Young designer Rami Tareef creates chairs with geometric patterns by wrapping and weaving cords around spare, steel frames.
The chairs are the product of Tareef’s COD Project (Crafts Oriented Design), in which the designer aims to update and preserve traditional weaving techniques.
He applies skills learned from a wicker craftsman in the Old City of Jerusalem to contemporary forms and materials.
The chairs are composed of only two materials; 500 meters of polypropylene cord are threaded around 10 meters of steel rod.
Alternating colours of cord create a secondary pattern in the weave that accentuates the chair’s structure.
Tareef is a recent graduate of Bezalel Academy of Arts and Design .
Photographs are by Oded Antman.
Here's some more information from the designer:
The COD (crafts oriented design) project 2011
By Rami Tareef
What really happens in the encounter between craft and design, what fundamental differences in thought, planning and execution characterize the objects produced by the craftsman and the designer?
This past year I have been preoccupied by a fascinating endeavor that is, essentially, a hybridization of traditional craftsmanship and contemporary design. The project was born of my desire to create by embracing the truth of the material. A designer’s desire to explore, to engage in trial and error, to learn, to know and to produce something new − via the sole agency of his thinking hands.
The project tries to illuminate the differences and similarities between craft and design; it tests and stretches the limits of their hybridization, and tries to end up with something identifiable from that past world. The COD project deals with wicker/woven furniture − a traditional craft product − and preserves its production values while incorporating innovative design features from the world of mass production.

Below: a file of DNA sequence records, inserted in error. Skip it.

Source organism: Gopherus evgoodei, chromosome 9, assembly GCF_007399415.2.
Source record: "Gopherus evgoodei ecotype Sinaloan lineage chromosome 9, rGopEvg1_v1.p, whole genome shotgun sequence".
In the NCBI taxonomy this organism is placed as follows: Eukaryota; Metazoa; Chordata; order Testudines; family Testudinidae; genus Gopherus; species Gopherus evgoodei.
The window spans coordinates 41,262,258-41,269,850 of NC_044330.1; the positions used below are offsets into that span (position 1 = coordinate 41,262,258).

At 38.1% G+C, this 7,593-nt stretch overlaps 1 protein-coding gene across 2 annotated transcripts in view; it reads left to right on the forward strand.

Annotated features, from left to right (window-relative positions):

This One-Off stool try to make a new approach to the idea of "One of a kind" product by combination between traditional craft technique an high technology of cutting laser. It's came to raise question about status of products with hand made values in our saturated mass production world. Is there any soul in these products?
The rest (other 5 chairs) of the project deals in the hybridization between traditional craft technique and contemporary design attempt to create something new while keeping the truth of the old tradition.
Some chairs examine the technique and stretching the boundaries of it. The angular structure of the chair came up to keep the technique possible to apply.
On the other hand, part of the design trying to touch in textile design, it comes through the use of colors and multi-variable relationship between the cord and the chair structure that create many surfaces and three-dimensional spaces.
Further, the project came from my faith, as a young designer, that we should preserve traditional crafts by upgrade them through design and place them in the contemporary context in our world and culture.
I learned the basic technique from a wicker furniture craft man in the old city of Jerusalem and from there began a long development process that included dozens of models to upgrade technique.
Bezalel, Academy of art and design, Jerusalem – final project, B.Des of industrial design department
Furniture Craftsman: Abo Ahmad Nazir
- Cloudscapes at MOT by Tetsuo Kondo Archi…tects and Transsolar
- 360° Family by Konstantin Grcic for Mag…is
- Ceramic radio by Studio Lama
- Peroni Collaborazioni Talk tonight: Fabi…o Novembre
- Paper-wood stool by Drill Design
- Flower eruption vases by Jón Björnsson
- A Gust of Wind by Paul Cocksedge
- Squeezophone 360 by Claudio Colucci
- Peacock Chair by Dror
Sign up for a daily roundup
of all our stories